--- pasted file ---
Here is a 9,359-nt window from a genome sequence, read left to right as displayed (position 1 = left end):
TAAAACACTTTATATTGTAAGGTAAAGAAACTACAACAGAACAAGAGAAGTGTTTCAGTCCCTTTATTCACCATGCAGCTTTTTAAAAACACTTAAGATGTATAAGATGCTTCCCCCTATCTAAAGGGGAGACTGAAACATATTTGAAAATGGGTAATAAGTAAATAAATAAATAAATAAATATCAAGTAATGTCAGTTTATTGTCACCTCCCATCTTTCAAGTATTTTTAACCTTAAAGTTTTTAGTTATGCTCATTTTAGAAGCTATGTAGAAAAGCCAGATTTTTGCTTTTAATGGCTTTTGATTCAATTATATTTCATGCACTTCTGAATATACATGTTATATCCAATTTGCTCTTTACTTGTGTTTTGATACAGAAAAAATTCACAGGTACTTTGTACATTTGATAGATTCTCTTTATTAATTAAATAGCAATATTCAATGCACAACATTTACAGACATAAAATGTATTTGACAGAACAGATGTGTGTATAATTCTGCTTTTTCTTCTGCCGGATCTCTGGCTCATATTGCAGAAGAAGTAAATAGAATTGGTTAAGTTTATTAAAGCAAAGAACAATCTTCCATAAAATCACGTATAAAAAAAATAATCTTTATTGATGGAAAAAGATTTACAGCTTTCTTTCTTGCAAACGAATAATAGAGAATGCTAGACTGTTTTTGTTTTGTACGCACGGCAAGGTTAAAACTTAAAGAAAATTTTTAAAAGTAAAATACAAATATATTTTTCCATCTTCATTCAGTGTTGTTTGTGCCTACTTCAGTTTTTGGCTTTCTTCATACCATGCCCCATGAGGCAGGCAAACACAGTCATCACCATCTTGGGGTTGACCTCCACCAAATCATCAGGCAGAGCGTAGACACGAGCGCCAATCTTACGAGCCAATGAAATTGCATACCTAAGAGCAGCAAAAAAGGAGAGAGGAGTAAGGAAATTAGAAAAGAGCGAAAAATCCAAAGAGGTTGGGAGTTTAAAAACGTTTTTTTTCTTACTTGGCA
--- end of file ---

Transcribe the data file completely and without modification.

Here is a 9,359-nt window from a genome sequence, read left to right as displayed (position 1 = left end):
TAAAACACTTTATATTGTAAGGTAAAGAAACTACAACAGAACAAGAGAAGTGTTTCAGTCCCTTTATTCACCATGCAGCTTTTTAAAAACACTTAAGATGTATAAGATGCTTCCCCCTATCTAAAGGGGAGACTGAAACATATTTGAAAATGGGTAATAAGTAAATAAATAAATAAATAAATATCAAGTAATGTCAGTTTATTGTCACCTCCCATCTTTCAAGTATTTTTAACCTTAAAGTTTTTAGTTATGCTCATTTTAGAAGCTATGTAGAAAAGCCAGATTTTTGCTTTTAATGGCTTTTGATTCAATTATATTTCATGCACTTCTGAATATACATGTTATATCCAATTTGCTCTTTACTTGTGTTTTGATACAGAAAAAATTCACAGGTACTTTGTACATTTGATAGATTCTCTTTATTAATTAAATAGCAATATTCAATGCACAACATTTACAGACATAAAATGTATTTGACAGAACAGATGTGTGTATAATTCTGCTTTTTCTTCTGCCGGATCTCTGGCTCATATTGCAGAAGAAGTAAATAGAATTGGTTAAGTTTATTAAAGCAAAGAACAATCTTCCATAAAATCACGTATAAAAAAAATAATCTTTATTGATGGAAAAAGATTTACAGCTTTCTTTCTTGCAAACGAATAATAGAGAATGCTAGACTGTTTTTGTTTTGTACGCACGGCAAGGTTAAAACTTAAAGAAAATTTTTAAAAGTAAAATACAAATATATTTTTCCATCTTCATTCAGTGTTGTTTGTGCCTACTTCAGTTTTTGGCTTTCTTCATACCATGCCCCATGAGGCAGGCAAACACAGTCATCACCATCTTGGGGTTGACCTCCACCAAATCATCAGGCAGAGCGTAGACACGAGCGCCAATCTTACGAGCCAATGAAATTGCATACCTAAGAGCAGCAAAAAAGGAGAGAGGAGTAAGGAAATTAGAAAAGAGCGAAAAATCCAAAGAGGTTGGGAGTTTAAAAACGTTTTTTTTCTTACTTGGCA